• Kassia Klinger, Author, Confessions of Ethical Inve$ting
  • Jonathan Shaw, Self-funded retiree
  • Joy Scott, Investor
  • Murray Scott, Trustee
  • The Noble Family
  • Graeme Wood AM, Investor
  • Rob Purves AM, Director, RPG Management Pty Ltd
  • Kit Holmes and Dr E J Silverstone
  • Professor Hans-A. Bachor AM, Investor
  • Dr Richard Stiles
  • Dr Sharnie Wu
  • Alex Dunnin, Executive Director of Research & Compliance, Rainmaker Group
  • Hugh Saddler, Investor
  • Dr Michael Henry, Managing Director, The Strategy Shop
  • Steve Macdonald, Investment Director, Infi nitas Asset Management Ltd.
  • Ross Knowles, Director, Ross Knowles Foundatoion
  • Dr Peter Sainsbury & Dr Lynne Madden, Directors, Madden Sainsbury Foundation
  • Josette Wunder, Director, Earth Welfare Foundation
  • Tara Hunt, Director, The Hunt Foundation
  • Sally Perini, Director, Pace Foundation
  • Sarah Wright & Matthew Webb, Directors, Madirriny Foundation
  • Sarah Stegley, Investor
  • Diana Gibson, Investor
  • Lindsay Peters, Trustee for Anderson-Peters Superannuation Fund
  • Karen McLeod, Ethical Investment Advisers
  • Steve Posselt, Managing Director, Kayak4earth Pty Ltd
  • Sandi Keane, Investor
  • Dr Bernadette Vogelzang, Trustee, Halcyon Super Fund
  • Dan Mathews, Steve Mathews, Sue Mathews and Trudy Wyse, Trustees Mullum Trust
  • Anne-Marie Spagnolo & Michelle Brisbane, Ethical Investment Services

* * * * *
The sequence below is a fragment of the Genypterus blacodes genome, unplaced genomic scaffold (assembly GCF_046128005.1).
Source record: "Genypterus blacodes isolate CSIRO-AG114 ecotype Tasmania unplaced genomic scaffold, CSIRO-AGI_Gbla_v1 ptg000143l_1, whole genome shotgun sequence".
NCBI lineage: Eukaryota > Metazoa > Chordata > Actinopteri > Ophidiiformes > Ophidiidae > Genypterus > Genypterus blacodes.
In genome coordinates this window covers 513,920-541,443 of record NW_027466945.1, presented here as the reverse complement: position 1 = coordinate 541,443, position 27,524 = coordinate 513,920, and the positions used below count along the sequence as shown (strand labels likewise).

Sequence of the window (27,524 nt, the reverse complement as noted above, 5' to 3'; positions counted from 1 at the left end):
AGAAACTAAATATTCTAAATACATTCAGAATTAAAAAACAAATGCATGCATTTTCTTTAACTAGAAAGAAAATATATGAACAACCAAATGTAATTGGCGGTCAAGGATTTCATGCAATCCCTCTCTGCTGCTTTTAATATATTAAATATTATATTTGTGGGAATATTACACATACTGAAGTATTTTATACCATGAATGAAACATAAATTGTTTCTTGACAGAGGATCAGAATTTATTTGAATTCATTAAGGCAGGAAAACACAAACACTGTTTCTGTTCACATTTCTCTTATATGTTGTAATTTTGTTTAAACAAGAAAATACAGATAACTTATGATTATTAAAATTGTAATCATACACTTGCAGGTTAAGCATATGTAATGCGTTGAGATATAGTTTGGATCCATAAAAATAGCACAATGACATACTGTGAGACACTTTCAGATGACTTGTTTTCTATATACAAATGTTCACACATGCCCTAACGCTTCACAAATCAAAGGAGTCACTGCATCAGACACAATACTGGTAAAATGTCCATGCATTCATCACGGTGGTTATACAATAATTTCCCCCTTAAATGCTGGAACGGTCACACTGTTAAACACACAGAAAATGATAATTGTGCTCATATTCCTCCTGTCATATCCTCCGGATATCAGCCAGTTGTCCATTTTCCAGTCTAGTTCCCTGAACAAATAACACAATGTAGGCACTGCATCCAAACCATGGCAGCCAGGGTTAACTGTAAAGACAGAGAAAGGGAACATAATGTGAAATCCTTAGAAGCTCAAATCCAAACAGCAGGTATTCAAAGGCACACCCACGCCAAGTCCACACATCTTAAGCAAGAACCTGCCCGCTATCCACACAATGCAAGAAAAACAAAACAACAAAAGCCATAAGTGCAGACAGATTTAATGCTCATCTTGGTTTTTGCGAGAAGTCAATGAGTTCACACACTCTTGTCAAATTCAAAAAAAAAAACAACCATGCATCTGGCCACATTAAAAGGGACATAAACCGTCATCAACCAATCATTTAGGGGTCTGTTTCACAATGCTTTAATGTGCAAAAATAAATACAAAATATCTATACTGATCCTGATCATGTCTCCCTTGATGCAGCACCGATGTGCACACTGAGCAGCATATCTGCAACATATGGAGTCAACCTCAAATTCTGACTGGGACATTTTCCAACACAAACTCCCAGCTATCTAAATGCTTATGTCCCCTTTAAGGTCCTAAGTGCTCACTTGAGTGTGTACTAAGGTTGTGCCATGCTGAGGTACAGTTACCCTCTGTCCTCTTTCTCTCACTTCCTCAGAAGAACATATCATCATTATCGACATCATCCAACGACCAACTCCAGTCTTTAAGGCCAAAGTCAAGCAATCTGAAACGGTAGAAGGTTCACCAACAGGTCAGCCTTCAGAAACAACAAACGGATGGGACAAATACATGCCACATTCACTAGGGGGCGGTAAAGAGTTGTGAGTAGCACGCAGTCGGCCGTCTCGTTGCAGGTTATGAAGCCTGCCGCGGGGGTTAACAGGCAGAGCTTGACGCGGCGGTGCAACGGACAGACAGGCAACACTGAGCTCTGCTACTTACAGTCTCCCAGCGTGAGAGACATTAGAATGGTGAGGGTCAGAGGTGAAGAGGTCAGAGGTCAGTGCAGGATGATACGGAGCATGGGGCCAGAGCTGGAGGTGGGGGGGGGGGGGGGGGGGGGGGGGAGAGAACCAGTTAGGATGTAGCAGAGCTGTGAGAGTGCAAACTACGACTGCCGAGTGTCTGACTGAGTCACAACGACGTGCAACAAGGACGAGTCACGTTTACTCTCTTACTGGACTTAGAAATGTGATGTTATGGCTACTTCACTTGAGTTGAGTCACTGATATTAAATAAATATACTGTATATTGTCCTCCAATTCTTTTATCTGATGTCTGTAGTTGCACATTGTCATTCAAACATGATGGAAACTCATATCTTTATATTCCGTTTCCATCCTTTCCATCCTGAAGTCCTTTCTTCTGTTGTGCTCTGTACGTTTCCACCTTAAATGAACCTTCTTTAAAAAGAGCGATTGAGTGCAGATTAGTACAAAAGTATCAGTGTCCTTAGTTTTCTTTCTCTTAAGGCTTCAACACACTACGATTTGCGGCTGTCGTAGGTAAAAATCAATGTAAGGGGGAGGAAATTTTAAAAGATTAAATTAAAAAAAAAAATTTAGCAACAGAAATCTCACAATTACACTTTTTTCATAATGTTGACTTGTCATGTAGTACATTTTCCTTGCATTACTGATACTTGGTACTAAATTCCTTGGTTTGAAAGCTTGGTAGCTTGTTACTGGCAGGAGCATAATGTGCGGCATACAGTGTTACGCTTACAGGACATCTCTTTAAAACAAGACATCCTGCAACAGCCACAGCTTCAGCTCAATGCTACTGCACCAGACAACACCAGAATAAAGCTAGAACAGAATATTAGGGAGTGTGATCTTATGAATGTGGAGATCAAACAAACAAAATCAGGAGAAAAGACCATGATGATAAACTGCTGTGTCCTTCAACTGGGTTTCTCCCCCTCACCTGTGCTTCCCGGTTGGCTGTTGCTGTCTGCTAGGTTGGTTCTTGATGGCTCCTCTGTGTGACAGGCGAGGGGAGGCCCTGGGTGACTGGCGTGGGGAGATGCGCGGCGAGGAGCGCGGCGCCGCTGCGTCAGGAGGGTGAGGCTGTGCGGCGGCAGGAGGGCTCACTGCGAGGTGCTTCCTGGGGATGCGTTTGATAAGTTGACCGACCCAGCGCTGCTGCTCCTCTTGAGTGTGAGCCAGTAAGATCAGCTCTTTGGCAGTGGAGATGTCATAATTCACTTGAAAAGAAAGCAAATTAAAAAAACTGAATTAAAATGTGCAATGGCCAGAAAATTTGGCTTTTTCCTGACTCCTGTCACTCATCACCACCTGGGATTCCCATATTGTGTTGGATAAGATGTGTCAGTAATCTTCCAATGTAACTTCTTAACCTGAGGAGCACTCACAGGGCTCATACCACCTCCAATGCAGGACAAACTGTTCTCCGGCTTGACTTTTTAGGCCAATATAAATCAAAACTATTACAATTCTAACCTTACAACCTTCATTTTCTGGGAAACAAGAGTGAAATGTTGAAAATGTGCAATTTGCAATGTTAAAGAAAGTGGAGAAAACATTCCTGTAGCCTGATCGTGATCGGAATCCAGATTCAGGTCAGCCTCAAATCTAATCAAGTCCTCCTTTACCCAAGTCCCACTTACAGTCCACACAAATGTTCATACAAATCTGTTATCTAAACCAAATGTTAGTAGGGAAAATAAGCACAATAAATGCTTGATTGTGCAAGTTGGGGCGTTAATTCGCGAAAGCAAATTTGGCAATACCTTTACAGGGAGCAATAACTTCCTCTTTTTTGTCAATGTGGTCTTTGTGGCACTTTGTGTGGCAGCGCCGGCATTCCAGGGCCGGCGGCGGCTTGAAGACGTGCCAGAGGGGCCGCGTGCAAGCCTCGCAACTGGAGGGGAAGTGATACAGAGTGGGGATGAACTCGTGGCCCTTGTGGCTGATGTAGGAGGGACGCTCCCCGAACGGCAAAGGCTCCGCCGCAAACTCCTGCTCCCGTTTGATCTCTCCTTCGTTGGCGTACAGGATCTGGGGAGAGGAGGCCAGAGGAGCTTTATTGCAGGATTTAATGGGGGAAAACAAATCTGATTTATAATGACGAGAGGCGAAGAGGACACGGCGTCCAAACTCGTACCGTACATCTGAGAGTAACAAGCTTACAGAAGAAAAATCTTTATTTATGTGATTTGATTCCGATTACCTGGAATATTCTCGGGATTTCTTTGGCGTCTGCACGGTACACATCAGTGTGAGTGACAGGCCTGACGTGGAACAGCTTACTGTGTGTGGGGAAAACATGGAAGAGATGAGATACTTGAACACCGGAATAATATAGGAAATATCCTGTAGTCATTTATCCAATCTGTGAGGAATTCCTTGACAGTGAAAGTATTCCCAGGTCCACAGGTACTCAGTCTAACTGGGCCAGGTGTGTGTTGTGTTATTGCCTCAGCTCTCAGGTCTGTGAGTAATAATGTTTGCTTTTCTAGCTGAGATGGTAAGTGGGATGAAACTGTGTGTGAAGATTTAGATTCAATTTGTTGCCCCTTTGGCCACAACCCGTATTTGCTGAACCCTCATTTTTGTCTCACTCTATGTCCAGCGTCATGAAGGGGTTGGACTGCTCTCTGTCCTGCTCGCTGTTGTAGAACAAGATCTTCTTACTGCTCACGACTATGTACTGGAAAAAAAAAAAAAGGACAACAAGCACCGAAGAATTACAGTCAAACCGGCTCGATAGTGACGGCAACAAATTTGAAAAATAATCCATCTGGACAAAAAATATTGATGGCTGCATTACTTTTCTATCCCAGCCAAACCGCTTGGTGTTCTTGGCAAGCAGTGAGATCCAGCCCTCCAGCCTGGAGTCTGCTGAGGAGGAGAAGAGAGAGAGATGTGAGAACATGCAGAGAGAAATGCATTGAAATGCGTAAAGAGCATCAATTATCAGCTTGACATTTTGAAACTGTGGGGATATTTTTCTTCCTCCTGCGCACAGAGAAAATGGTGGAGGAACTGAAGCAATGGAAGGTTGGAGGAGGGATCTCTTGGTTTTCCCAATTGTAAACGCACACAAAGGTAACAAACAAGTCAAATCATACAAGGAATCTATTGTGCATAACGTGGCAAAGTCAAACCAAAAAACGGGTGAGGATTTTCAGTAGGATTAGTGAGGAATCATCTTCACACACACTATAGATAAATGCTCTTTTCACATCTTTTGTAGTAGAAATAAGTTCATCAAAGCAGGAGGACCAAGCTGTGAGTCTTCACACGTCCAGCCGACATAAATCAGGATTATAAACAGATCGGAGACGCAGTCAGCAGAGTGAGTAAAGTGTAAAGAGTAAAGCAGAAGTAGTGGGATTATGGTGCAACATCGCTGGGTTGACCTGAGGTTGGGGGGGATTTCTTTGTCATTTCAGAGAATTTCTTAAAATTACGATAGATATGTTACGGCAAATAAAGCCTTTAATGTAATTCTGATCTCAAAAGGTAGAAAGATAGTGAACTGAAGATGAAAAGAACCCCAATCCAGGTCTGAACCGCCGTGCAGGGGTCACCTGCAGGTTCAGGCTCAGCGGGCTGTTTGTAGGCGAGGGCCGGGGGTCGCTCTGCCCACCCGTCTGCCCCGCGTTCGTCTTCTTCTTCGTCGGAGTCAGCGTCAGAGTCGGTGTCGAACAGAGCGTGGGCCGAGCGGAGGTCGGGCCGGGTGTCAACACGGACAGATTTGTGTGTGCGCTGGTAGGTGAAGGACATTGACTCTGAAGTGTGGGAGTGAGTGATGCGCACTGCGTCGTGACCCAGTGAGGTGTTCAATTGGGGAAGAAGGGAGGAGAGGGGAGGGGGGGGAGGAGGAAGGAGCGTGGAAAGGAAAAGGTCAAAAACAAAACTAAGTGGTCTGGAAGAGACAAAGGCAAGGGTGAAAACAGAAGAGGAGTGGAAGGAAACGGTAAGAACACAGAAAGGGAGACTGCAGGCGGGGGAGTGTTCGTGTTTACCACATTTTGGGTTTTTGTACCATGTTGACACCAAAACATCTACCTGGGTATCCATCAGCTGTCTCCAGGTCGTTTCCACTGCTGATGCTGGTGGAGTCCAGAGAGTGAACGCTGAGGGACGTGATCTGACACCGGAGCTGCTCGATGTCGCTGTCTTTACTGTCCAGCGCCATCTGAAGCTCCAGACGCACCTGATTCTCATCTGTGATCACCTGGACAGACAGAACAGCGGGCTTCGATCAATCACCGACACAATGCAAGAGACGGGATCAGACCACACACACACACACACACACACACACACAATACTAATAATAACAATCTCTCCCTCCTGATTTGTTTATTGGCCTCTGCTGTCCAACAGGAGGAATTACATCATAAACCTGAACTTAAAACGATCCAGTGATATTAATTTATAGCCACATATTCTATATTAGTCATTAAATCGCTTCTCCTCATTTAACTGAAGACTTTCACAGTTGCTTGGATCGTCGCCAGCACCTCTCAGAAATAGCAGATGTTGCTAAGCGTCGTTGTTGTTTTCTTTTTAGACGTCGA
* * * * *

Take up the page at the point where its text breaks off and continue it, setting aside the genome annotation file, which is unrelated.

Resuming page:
• Dr Terry Lustig, Fellow, Institution of Engineers
  • Dr Eileen Lustig, Director, Environmental Management Pty Ltd

4 replies on “Here comes the backlash to conniptions on ANU divestment”

  1. If ever we needed evidence of political cronyism and blinkered worldview, then Abbott has done it again. Well done ANU and shame to others, including ANZ, who continue a ‘black’ investment agenda.

  2. What kind of creature is this Abbott “government” anyway? It seems to represent some extremely narrow secret society of mining magnates and other entities whose interests lie solely in the unconscionable exponential and linear making of profits. There’s one colossal problem with this: it’s wrecking the planet. It thereby defeats the purpose of money-making in the first place — namely the improved quality of life.
    This is a “government” clearly incapable of showing leadership on any real issues at all (climate change and ebola most critically). Instead it seeks to focus voters’ attention on red herrings selected specifically to readily manipulate the public mind in its shameless quest to maintain power purely for the purpose of maintaining power. This is simply not what a government for the people is for.

  3. The Chamber’s and politicians’ responses were predictable – these dinosaurs are living in the past. 80% of all coal must be left in the ground if we’re to have any sort of quality of life in the future; and it’s NOT the answer to the poor’s energy needs. That’s spin from the industry. The social and environmental costs of continuing to mine coal are way too high. So good to see the support of so many prominent people for the ANU’s decision. ANU is leading by example – well done! ANU is doing what many of us feel and know is right. Time to make the fossils’ capital more expensive to acquire, to make them social outcasts, and to hold them accountable for the damage they’re doing to humanity!